Movie Review: Cruella
Like “Maleficent,” Disney has done wonders in refashioning the origin story of Cruela de Vil, one of its most heinous villains with “Cruella.” Born as Estella (Emma Stone, “La La Land, ” “The Amazing Spider-Man”), Cruella is more of an anti-hero than a villain here.
As a kid (Tipper Seiferd-Cleveland) with a dual-toned jet black and platinum hair, Estella was viewed as a freak and she got into fights in school. Her sweet-natured mother (Emily Beecham), a single parent, tried to tone down her rebelliousness to keep her out of trouble.
When Estella was expelled from school, she’s looking for help for her daughter when she met a tragic end, leaving Estella orphaned and heartbroken with guilt. On the run, Estella ran into two other homeless kids, Horace (Joseph Macdonald, Paul Walter-Hausher) and Jasper (Ziggy Gardner, Joel Fry), and they quickly banded together.
The trio grows up together on the streets of London, they go from pocket-picking to more brazen thievery to survive, utilizing Estella’s fashion talent to create disguises, accompanied by their dogs which are trained to steal. The scenes are hysterical; one of them leads to Estella snagging a menial job at a legendary department store, House of Liberty.
An unintended incident shows off Estella’s innate talent as an aspiring fashion designer, which leads to Estella being discovered by a merciless fashion maven, Baroness von Hellman, (Emma Thompson). The Baroness hires Estella to work for her.
Not only does Thompson have her Devil Wears Prada’s narcissistic elitism and tyrannical chilliness down pat, she dials it up to an unfathomable level. But Estella continues to catch her attention. Having a keen eye for design and natural creative flair, Estella becomes a rising star and the Baroness’ go-to assistant.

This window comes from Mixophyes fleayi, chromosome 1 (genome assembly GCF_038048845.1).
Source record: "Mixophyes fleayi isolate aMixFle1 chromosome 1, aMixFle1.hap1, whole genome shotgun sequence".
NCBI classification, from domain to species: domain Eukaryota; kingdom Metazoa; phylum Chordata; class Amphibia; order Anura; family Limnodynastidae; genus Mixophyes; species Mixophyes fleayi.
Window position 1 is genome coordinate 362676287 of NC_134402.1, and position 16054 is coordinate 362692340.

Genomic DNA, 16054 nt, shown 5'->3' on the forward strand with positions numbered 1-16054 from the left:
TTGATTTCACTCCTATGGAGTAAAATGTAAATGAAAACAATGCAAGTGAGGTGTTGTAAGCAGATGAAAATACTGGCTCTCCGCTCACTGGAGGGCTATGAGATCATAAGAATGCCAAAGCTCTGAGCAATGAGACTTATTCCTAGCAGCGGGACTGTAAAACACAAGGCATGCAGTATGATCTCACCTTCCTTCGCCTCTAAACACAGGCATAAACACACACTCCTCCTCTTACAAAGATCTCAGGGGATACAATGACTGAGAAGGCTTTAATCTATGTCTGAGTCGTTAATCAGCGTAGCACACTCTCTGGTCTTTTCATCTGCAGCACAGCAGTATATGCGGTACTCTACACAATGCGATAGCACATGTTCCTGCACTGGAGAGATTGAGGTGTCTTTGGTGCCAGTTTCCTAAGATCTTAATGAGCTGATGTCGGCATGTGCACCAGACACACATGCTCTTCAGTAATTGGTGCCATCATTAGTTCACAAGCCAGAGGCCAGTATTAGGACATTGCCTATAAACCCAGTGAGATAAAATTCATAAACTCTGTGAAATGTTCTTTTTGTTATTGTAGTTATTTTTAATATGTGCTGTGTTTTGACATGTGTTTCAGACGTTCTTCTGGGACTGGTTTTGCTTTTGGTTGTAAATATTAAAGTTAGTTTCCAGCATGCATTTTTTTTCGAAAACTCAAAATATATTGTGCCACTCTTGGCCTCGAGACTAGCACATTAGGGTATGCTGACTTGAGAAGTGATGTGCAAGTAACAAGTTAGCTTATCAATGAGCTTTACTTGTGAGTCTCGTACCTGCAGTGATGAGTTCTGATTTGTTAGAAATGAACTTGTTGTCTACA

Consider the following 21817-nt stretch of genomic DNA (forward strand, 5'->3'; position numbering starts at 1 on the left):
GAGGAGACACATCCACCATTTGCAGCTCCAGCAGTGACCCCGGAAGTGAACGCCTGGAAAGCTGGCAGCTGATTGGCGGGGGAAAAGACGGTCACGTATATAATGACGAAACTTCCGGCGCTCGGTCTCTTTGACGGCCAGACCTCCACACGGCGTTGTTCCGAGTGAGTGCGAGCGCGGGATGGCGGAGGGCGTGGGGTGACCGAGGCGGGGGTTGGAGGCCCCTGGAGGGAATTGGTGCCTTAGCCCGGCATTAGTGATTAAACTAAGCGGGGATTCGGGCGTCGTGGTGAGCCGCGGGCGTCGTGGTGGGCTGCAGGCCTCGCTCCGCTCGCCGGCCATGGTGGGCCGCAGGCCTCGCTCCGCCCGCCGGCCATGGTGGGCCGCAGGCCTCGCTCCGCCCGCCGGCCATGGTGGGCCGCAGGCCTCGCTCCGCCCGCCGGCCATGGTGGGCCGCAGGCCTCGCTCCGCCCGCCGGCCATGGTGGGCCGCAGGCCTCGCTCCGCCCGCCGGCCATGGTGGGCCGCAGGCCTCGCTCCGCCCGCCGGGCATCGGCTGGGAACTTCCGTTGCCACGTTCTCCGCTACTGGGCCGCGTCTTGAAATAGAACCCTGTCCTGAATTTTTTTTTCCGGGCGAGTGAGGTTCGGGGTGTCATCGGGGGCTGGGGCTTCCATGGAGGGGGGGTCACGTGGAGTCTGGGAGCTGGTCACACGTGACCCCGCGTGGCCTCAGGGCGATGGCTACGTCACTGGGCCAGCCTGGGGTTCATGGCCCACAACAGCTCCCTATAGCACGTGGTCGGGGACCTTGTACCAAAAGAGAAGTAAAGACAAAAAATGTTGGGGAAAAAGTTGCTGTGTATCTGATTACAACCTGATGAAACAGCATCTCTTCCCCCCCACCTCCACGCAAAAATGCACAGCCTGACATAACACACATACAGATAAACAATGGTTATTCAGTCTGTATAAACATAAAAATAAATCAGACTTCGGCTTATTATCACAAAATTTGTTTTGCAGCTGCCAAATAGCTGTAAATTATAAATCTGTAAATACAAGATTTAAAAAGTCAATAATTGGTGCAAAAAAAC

One day during a meeting, Estella sees something connected to her childhood that shocks her to her core, propelling her to plot a series of events against the Baroness. It’s devilishly entertaining to see an enemy on the inside in action. A failed Mission Impossible’s type of heist opens Estella’s eyes further and makes her realize the extent of the Baroness’ savagery. Her cruelty knows no bounds.
If a human could grow a devil’s horns out of her head, Estella would have as she stares down pure evil. Brilliant, bad and a little bit mad, Stone is emotionally raw and icily determined, as fabulous in her performance as draped in luxurious fabric.
Estella goes by the name of Cruella, the nickname bestowed to her in childhood. She shows up at the Baroness’ galas, stylishly upstaging her at every turn, whether in a lavish clifftop mansion or on the street with the masses.
Cruella rambunctiously rocks the scenes in glamorous gowns and vivid colors, bringing in glowing lights and live music. The elaborate stunts are lapped up by the press and fans, and tank the Baroness’ popularity and haute couture sales. The vicious rivalry cycle, while vivacious, overflows and could use a little scissor’s cut.
Cruella’s over-the-top stratagems finally catch up to her, but not all is lost. Fate twists again and turns around in unexpected ways. Precisely prepared and setting her mark on the Baroness, the final act goes down in a dramatic Kingman’s action and is unmistakably satisfying. Amidst the superficiality of decadent fashion and high society, the story has layers of twists and characters sharply play off each other.
Fashionably extravagant, twistedly tragic and deliriously hilarious, “Cruella” is wickedly entertaining.
Copyright (c) 2021. Nathalia Aryani